Humane society meets with public

Published 12:04 am Wednesday, August 17, 2011

NATCHEZ — While the focus shifted from seeking solutions to finger pointing at times, some residents said they felt Tuesday’s open meeting of the Natchez-Adams County Humane Society was productive.

The result of the meeting was to nominate consultant Bill Furlow as a mediator between the board and members of the public in order create a business plan for building of a new animal shelter and the operation of the future NACHS shelter.

The board also announced plans to host an annual meeting for its members, which will include board member election, on Nov. 15, Vice President Nan Garrison said.

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Four months ago former mayor Tony Byrne requested an open meeting of the board to address two main issues: the NACHS board’s operation methods and failure to follow its bylaws and hold elections; and what some donors saw as a sudden and misleading change in plans for a new animal shelter.

Four months and many public debates later the nine-member board and a crowd of more than 30 talked out some issues at a Tuesday night meeting.

Garrison said she originally opposed an open meeting because she thought airing arguments for the public would not be good for the nonprofit agency.

“I still don’t believe its in best interest to throw rocks,” Garrison said.

But Garrison said the board’s bylaws, which have not been altered since the 1970s, are in need of an update.

“(The bylaws) are so out of date. They have some things the humane society doesn’t need and (there are) lots of things (the document) does need that it doesn’t have.

Garrison agreed the board could be more effective if it included new members, perhaps ones with more pull in attaining funds from the Adams County Board of Supervisors and the Natchez Board of Aldermen.

Garrison said the board did not intentionally mislead donors into using plans formed by Vidal Davis or donated property.

She said the board waited too long to investigate the site. Once Garrison discovered the donated property and plans by Davis would not work because of drainage, maintenance expenses and other issues, Davis had already raised the money.

Garrison said engineers helped the board determine in August the site Davis proposed to build would not work well, and Davis approached the board with final plans and $565,000 in September.

She said the board’s inexperience with building a new shelter might have contributed to the miscommunication.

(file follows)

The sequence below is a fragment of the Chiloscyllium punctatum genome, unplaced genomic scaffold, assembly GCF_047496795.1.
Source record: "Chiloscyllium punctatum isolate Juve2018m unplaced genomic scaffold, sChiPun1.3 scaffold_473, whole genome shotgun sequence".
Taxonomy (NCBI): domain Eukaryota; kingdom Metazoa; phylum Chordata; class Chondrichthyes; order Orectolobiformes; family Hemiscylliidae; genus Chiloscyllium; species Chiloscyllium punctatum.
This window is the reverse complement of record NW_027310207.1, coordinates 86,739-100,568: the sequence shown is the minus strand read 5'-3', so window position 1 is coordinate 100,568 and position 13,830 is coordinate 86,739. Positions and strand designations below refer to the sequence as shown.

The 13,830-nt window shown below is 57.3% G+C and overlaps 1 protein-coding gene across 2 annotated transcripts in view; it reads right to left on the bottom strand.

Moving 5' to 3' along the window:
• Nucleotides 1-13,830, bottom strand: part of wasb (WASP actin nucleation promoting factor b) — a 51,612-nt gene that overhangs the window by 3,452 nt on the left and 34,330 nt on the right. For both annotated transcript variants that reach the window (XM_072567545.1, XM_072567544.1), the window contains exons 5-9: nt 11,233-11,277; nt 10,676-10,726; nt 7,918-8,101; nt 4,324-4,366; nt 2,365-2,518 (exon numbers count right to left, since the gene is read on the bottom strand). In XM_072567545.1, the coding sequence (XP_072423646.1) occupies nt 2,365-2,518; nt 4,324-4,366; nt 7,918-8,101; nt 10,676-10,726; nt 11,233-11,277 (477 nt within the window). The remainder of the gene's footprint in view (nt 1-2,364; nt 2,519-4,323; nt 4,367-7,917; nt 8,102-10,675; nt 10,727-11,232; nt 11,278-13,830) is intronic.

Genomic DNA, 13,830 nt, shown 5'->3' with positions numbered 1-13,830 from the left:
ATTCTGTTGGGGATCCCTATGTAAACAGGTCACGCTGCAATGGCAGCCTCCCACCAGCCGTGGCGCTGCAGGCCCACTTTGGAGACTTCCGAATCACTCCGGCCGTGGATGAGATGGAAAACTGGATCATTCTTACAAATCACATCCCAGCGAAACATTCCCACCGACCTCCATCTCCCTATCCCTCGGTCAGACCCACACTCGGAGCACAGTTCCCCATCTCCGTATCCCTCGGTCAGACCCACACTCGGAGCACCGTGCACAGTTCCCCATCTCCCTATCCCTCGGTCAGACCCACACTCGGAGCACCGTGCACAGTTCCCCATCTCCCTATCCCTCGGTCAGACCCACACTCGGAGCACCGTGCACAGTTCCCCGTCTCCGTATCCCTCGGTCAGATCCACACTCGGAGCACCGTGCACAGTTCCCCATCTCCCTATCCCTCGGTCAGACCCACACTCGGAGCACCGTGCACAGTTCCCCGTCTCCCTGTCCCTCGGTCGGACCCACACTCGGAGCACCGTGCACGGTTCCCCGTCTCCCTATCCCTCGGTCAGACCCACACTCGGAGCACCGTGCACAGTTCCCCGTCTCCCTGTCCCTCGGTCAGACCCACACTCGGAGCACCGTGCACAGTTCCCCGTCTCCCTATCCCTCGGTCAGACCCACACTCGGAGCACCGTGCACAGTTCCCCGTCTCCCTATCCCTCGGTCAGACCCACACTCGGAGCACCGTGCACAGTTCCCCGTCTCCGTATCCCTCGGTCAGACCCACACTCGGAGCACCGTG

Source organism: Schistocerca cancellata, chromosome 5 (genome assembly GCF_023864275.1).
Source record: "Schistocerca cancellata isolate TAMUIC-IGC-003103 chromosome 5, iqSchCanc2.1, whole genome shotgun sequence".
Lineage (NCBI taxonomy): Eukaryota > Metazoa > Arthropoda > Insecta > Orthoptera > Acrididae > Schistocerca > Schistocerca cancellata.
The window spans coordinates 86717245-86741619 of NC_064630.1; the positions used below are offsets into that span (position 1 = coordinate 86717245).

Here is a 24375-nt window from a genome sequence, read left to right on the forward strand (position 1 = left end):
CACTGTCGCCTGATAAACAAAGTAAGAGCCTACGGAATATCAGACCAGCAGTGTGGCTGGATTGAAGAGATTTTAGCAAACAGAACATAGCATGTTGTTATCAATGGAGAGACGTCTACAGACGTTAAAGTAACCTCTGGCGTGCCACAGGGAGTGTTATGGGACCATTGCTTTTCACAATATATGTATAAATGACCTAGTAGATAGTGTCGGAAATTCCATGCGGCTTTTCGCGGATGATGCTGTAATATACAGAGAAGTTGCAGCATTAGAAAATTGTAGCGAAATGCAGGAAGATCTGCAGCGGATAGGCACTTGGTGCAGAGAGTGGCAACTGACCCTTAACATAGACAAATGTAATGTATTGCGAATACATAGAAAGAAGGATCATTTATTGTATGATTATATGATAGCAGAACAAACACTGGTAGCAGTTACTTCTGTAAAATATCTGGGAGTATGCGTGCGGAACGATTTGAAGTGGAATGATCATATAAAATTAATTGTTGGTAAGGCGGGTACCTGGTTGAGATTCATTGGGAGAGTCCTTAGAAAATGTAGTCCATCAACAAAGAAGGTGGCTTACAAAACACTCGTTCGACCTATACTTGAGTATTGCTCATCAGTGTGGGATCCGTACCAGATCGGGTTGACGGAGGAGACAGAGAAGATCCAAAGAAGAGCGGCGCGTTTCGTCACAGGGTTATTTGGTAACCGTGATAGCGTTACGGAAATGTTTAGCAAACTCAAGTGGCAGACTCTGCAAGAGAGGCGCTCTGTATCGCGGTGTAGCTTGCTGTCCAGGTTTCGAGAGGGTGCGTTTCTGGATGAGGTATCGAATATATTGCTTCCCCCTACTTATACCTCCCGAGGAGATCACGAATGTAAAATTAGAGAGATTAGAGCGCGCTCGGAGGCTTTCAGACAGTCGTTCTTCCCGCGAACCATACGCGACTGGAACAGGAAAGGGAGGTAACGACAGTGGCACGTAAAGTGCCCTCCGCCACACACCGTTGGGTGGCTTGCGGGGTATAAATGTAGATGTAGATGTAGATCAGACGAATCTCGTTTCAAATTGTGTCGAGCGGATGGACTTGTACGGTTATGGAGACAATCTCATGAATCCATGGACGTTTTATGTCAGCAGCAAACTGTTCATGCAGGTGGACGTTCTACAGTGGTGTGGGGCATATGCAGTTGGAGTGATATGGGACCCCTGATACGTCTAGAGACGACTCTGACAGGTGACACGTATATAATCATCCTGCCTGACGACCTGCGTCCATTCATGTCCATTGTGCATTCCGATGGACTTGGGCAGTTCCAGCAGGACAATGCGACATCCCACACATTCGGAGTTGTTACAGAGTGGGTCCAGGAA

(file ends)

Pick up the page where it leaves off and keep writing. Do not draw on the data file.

“We were wrong,” Garrison said. “We haven’t done this before. We were Monday morning quarterbacking — yeah.”

Davis said his concern has since shifted to finding solutions for the construction of a new shelter, which Byrne argued donors have a right to be informed about, as well as operational plans for a new building.

The current board allowed the shelter to become as unclean and crowded as it is today, Davis said, so they need to make changes so it does not continue to happen with the new shelter.

“It’s painfully obvious to me that it’s not going to work unless radical changes (occur), and change has to come from board members,” Davis said.

Garrison and board member Barbara Platt questioned whether other board members with more business sense would be willing to volunteer as much as they do and pick up dogs in the middle of the night.

She said the humane society euthanizes 65 percent of the animals that come through the door. But most people fail to realize that 40 percent of those killed are already about to die from illness, injury or abuse.

Davis said board membership requires fundraising solutions, record keeping and additional skills, not just volunteering.

“You can’t be the volunteer and the board member,” Davis said.

Davis said the humane society could not afford to turn down a $100,000 donation from an unnamed local businessman plus a 10-year commitment for maintenance.

Garrison said thought the donation was for $100,000 over 10 years. She said she thought the donation came with a condition that the board hire a shelter manager, which it could not afford to do with $10,000 a year.

Garrison and vocal attendees at the meeting conceded much of the issues between some members of the public, former board members who resigned and some members of the public were the result of a miscommunication.

Davis said he meant no personal harm to any board members, and while the two sides appeared to be arguing, it was likely because those involved were spirited and care about the society.

“Why can’t we have a debate on how to make things better?” Davis said. “Something good will come out of this.”